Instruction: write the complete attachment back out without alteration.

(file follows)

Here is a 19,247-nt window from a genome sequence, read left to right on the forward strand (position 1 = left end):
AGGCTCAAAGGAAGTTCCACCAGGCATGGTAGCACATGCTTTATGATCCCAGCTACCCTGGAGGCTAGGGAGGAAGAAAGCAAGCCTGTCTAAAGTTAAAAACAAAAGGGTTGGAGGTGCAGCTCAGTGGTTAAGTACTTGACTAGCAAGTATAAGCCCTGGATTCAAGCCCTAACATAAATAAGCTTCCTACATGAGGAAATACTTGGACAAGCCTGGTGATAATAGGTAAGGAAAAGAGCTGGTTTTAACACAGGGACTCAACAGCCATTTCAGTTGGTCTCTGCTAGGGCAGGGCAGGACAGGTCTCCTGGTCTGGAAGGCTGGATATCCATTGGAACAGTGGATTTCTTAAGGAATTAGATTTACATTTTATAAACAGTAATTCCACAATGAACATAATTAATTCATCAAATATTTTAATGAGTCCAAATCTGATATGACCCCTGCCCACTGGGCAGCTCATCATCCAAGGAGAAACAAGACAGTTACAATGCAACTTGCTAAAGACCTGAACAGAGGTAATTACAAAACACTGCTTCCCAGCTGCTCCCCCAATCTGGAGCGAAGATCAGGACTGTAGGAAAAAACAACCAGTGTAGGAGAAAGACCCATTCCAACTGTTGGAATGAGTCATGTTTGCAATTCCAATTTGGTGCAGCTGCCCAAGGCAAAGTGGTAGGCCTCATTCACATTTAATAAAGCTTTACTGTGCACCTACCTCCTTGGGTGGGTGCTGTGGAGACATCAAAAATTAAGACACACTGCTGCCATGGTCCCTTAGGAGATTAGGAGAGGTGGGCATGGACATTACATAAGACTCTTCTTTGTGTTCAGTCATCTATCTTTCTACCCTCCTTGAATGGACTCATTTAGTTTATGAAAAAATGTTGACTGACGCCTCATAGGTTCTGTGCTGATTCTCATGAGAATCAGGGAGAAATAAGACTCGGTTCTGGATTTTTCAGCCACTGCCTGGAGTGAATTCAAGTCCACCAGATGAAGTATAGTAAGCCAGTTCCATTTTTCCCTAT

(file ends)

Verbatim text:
Here is a 19,247-nt window from a genome sequence, read left to right on the forward strand (position 1 = left end):
AGGCTCAAAGGAAGTTCCACCAGGCATGGTAGCACATGCTTTATGATCCCAGCTACCCTGGAGGCTAGGGAGGAAGAAAGCAAGCCTGTCTAAAGTTAAAAACAAAAGGGTTGGAGGTGCAGCTCAGTGGTTAAGTACTTGACTAGCAAGTATAAGCCCTGGATTCAAGCCCTAACATAAATAAGCTTCCTACATGAGGAAATACTTGGACAAGCCTGGTGATAATAGGTAAGGAAAAGAGCTGGTTTTAACACAGGGACTCAACAGCCATTTCAGTTGGTCTCTGCTAGGGCAGGGCAGGACAGGTCTCCTGGTCTGGAAGGCTGGATATCCATTGGAACAGTGGATTTCTTAAGGAATTAGATTTACATTTTATAAACAGTAATTCCACAATGAACATAATTAATTCATCAAATATTTTAATGAGTCCAAATCTGATATGACCCCTGCCCACTGGGCAGCTCATCATCCAAGGAGAAACAAGACAGTTACAATGCAACTTGCTAAAGACCTGAACAGAGGTAATTACAAAACACTGCTTCCCAGCTGCTCCCCCAATCTGGAGCGAAGATCAGGACTGTAGGAAAAAACAACCAGTGTAGGAGAAAGACCCATTCCAACTGTTGGAATGAGTCATGTTTGCAATTCCAATTTGGTGCAGCTGCCCAAGGCAAAGTGGTAGGCCTCATTCACATTTAATAAAGCTTTACTGTGCACCTACCTCCTTGGGTGGGTGCTGTGGAGACATCAAAAATTAAGACACACTGCTGCCATGGTCCCTTAGGAGATTAGGAGAGGTGGGCATGGACATTACATAAGACTCTTCTTTGTGTTCAGTCATCTATCTTTCTACCCTCCTTGAATGGACTCATTTAGTTTATGAAAAAATGTTGACTGACGCCTCATAGGTTCTGTGCTGATTCTCATGAGAATCAGGGAGAAATAAGACTCGGTTCTGGATTTTTCAGCCACTGCCTGGAGTGAATTCAAGTCCACCAGATGAAGTATAGTAAGCCAGTTCCATTTTTCCCTAT